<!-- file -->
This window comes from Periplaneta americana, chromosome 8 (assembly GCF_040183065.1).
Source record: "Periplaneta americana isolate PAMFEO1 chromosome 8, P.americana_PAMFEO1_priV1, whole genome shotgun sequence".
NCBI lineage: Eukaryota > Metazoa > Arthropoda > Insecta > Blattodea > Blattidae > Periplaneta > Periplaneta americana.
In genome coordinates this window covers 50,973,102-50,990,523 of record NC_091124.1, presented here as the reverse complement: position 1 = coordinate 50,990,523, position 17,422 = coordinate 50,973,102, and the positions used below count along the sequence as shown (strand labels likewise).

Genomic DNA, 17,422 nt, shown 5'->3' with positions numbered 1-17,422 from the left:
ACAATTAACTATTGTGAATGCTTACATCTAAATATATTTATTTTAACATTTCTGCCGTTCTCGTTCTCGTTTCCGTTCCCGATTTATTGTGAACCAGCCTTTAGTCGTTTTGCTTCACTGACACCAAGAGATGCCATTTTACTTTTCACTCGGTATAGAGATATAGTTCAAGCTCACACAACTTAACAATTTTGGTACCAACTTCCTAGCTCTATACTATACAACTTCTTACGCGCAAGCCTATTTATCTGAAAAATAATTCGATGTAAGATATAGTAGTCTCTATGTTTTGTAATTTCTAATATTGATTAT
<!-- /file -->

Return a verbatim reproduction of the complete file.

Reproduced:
This window comes from Periplaneta americana, chromosome 8 (assembly GCF_040183065.1).
Source record: "Periplaneta americana isolate PAMFEO1 chromosome 8, P.americana_PAMFEO1_priV1, whole genome shotgun sequence".
NCBI lineage: Eukaryota > Metazoa > Arthropoda > Insecta > Blattodea > Blattidae > Periplaneta > Periplaneta americana.
In genome coordinates this window covers 50,973,102-50,990,523 of record NC_091124.1, presented here as the reverse complement: position 1 = coordinate 50,990,523, position 17,422 = coordinate 50,973,102, and the positions used below count along the sequence as shown (strand labels likewise).

Genomic DNA, 17,422 nt, shown 5'->3' with positions numbered 1-17,422 from the left:
ACAATTAACTATTGTGAATGCTTACATCTAAATATATTTATTTTAACATTTCTGCCGTTCTCGTTCTCGTTTCCGTTCCCGATTTATTGTGAACCAGCCTTTAGTCGTTTTGCTTCACTGACACCAAGAGATGCCATTTTACTTTTCACTCGGTATAGAGATATAGTTCAAGCTCACACAACTTAACAATTTTGGTACCAACTTCCTAGCTCTATACTATACAACTTCTTACGCGCAAGCCTATTTATCTGAAAAATAATTCGATGTAAGATATAGTAGTCTCTATGTTTTGTAATTTCTAATATTGATTAT